Google will reportedly preview the latest version of its virtual-reality headset at its annual developer conference this week. Now, this isn't the first time we've heard of a standalone VR headset from Google. But also because it raises the question of what does this mean for Oculus and Gear VR, the Samsung-exclusive VR platform? Well, these upcoming headsets are said to come equipped with state of the art positional tracking which will allow the hardware to gauge the headset's position with respect to the space around it.
There's no release timeline, and as with Daydream past year, we're only seeing an outline of the headset - which appears alongside a Daydream-like controller. The company says each headset will feature Vr-optimized displays, optics, and sensors. The Google VR lead didn't name the phone, but it seems very likely that the handset will be the successor to last year's LG V20 phone.
The performance ceiling of the headsets also remain a significant question for Google to clarify. HTC now sells its own VR headset, the Vive, which requires a powerful computer to operate. Qualcomm is one of the partners that will aid Google in making this a reality, and we've known of Qualcomm's involvement with standalone VR headsets for a while now (in fact, some of us at XDA have demoed Qualcomm-powered headsets). While the Google headset will undoubtedly target a different audience than the Vive or Rift, its potential for gaming and other graphically demanding applications is worth monitoring. Following's Google brief announcement of the device, the Taiwanese tech giant shed some more details about its product that should be unveiled shortly. Its next game-changing technology in AR, it hopes, will be what its calls the Visual Positioning Service, or VPS.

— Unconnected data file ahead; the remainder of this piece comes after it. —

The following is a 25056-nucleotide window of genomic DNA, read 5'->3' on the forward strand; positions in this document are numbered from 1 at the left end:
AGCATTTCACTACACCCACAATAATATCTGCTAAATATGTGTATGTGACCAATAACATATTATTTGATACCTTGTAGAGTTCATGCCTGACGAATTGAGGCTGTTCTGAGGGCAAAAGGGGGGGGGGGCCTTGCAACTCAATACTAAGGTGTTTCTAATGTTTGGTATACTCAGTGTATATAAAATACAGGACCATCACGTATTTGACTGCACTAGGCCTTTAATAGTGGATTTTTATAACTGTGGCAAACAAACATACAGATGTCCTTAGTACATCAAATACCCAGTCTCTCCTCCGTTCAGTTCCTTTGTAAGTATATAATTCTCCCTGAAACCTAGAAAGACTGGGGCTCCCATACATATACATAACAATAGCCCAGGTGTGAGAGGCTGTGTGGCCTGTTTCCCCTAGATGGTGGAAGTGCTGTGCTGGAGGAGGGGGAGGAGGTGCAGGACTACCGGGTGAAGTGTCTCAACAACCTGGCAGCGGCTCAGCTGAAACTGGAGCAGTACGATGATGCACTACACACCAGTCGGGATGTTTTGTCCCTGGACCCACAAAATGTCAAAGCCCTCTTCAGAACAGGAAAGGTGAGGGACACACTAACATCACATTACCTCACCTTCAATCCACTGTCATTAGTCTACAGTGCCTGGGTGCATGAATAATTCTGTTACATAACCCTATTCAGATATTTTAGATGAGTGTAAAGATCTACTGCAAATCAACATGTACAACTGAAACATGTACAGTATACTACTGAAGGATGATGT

Mnuchin: US partners more comfortable with Trump on trade
But ministers from the other G7 countries made it clear they did not share the United States secretary's view. It said Morneau emphasized that trade between the two countries was balanced and supported middle-class jobs.
In a demo, an onstage presenter showcased someone walking through a Lowe's. Lenovo and the Taiwan-based smartphone company HTC plan to build versions of the headset using the company's blueprints, Bavor explained. Google said the system is now available in select Lowe's stores and museums.
Google is also adding VR and AR support for the Google Expedition, its initiative for the Education sector.